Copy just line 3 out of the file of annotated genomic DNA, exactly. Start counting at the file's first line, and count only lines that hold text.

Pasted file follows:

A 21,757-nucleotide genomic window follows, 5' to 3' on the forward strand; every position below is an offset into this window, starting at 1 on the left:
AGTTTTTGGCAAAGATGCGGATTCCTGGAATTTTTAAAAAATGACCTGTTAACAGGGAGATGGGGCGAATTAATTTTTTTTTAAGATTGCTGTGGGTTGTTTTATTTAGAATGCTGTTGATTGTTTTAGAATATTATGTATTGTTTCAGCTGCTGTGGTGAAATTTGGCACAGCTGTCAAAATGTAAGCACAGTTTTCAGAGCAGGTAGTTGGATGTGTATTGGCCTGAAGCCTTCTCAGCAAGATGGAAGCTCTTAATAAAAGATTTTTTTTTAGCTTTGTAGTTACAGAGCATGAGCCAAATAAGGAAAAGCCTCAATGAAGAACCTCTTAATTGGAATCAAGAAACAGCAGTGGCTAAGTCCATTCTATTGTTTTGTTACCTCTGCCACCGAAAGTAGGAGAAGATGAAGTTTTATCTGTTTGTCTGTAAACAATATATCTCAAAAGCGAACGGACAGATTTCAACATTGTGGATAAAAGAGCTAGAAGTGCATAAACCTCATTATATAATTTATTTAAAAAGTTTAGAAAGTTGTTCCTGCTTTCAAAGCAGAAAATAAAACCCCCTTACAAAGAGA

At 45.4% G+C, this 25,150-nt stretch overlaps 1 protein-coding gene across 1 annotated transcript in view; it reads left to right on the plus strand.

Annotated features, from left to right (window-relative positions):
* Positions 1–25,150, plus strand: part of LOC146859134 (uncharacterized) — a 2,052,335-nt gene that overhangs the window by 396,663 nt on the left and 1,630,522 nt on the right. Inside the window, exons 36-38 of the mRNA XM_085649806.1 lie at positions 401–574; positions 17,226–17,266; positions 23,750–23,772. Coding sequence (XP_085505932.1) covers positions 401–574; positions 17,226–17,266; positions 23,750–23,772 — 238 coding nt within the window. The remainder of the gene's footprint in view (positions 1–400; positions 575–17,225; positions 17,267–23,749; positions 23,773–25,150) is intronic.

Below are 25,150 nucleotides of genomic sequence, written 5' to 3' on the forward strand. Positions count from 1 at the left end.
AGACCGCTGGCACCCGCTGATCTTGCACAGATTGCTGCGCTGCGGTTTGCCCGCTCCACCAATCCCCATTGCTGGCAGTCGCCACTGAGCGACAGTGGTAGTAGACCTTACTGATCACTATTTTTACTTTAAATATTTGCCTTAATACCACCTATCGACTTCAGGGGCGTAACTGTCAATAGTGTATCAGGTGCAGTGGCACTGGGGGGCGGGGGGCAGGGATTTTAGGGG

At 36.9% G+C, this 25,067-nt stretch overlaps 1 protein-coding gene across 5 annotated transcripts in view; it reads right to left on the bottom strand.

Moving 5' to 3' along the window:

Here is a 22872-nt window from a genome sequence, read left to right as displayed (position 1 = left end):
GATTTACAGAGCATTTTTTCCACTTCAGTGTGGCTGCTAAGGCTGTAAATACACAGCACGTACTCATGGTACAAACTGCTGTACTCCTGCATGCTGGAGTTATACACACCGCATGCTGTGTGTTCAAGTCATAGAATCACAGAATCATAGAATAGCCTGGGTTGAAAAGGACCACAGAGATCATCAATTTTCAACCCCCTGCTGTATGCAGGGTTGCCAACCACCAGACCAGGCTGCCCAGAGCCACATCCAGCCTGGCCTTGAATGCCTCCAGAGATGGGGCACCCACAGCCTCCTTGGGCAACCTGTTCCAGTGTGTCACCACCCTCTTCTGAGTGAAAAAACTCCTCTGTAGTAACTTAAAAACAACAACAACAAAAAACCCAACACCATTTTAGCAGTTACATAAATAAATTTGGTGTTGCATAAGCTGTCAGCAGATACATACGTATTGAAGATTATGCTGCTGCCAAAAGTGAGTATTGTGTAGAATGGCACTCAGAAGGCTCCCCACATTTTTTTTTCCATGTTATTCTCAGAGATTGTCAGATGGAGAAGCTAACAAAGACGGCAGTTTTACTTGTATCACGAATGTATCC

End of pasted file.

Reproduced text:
At 45.4% G+C, this 25,150-nt stretch overlaps 1 protein-coding gene across 1 annotated transcript in view; it reads left to right on the plus strand.